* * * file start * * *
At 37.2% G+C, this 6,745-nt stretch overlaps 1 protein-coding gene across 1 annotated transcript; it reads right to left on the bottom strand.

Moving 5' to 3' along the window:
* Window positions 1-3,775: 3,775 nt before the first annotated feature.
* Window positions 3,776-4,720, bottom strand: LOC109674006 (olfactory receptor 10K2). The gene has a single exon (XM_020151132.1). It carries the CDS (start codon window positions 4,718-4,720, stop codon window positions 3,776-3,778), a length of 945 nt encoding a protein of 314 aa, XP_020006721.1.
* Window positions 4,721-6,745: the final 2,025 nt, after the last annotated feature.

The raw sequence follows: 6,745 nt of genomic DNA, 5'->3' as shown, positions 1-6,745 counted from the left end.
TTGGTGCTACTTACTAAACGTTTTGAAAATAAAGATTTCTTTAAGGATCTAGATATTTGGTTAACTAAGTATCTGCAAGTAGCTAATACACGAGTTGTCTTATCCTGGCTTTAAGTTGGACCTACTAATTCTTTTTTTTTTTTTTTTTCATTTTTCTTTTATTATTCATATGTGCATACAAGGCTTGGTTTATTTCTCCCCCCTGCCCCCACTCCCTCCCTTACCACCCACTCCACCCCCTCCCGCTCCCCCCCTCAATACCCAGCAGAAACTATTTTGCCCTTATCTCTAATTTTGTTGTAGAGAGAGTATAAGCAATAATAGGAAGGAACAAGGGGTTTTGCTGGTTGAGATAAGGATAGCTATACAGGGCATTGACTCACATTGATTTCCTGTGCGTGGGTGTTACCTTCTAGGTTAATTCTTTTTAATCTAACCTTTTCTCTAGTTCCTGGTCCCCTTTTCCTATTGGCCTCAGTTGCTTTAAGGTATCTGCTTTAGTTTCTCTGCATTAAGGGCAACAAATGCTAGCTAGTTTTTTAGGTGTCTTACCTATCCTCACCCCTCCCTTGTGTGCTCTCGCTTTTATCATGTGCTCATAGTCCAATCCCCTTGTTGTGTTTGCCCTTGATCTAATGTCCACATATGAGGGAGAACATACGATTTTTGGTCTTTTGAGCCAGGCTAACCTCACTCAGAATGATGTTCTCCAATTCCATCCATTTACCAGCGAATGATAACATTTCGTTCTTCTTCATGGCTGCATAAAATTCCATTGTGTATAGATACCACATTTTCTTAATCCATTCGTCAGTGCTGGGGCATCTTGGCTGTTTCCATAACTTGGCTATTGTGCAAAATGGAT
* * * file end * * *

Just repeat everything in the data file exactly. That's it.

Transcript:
At 37.2% G+C, this 6,745-nt stretch overlaps 1 protein-coding gene across 1 annotated transcript; it reads right to left on the bottom strand.

Moving 5' to 3' along the window:
* Window positions 1-3,775: 3,775 nt before the first annotated feature.
* Window positions 3,776-4,720, bottom strand: LOC109674006 (olfactory receptor 10K2). The gene has a single exon (XM_020151132.1). It carries the CDS (start codon window positions 4,718-4,720, stop codon window positions 3,776-3,778), a length of 945 nt encoding a protein of 314 aa, XP_020006721.1.
* Window positions 4,721-6,745: the final 2,025 nt, after the last annotated feature.

The raw sequence follows: 6,745 nt of genomic DNA, 5'->3' as shown, positions 1-6,745 counted from the left end.
TTGGTGCTACTTACTAAACGTTTTGAAAATAAAGATTTCTTTAAGGATCTAGATATTTGGTTAACTAAGTATCTGCAAGTAGCTAATACACGAGTTGTCTTATCCTGGCTTTAAGTTGGACCTACTAATTCTTTTTTTTTTTTTTTTTCATTTTTCTTTTATTATTCATATGTGCATACAAGGCTTGGTTTATTTCTCCCCCCTGCCCCCACTCCCTCCCTTACCACCCACTCCACCCCCTCCCGCTCCCCCCCTCAATACCCAGCAGAAACTATTTTGCCCTTATCTCTAATTTTGTTGTAGAGAGAGTATAAGCAATAATAGGAAGGAACAAGGGGTTTTGCTGGTTGAGATAAGGATAGCTATACAGGGCATTGACTCACATTGATTTCCTGTGCGTGGGTGTTACCTTCTAGGTTAATTCTTTTTAATCTAACCTTTTCTCTAGTTCCTGGTCCCCTTTTCCTATTGGCCTCAGTTGCTTTAAGGTATCTGCTTTAGTTTCTCTGCATTAAGGGCAACAAATGCTAGCTAGTTTTTTAGGTGTCTTACCTATCCTCACCCCTCCCTTGTGTGCTCTCGCTTTTATCATGTGCTCATAGTCCAATCCCCTTGTTGTGTTTGCCCTTGATCTAATGTCCACATATGAGGGAGAACATACGATTTTTGGTCTTTTGAGCCAGGCTAACCTCACTCAGAATGATGTTCTCCAATTCCATCCATTTACCAGCGAATGATAACATTTCGTTCTTCTTCATGGCTGCATAAAATTCCATTGTGTATAGATACCACATTTTCTTAATCCATTCGTCAGTGCTGGGGCATCTTGGCTGTTTCCATAACTTGGCTATTGTGCAAAATGGAT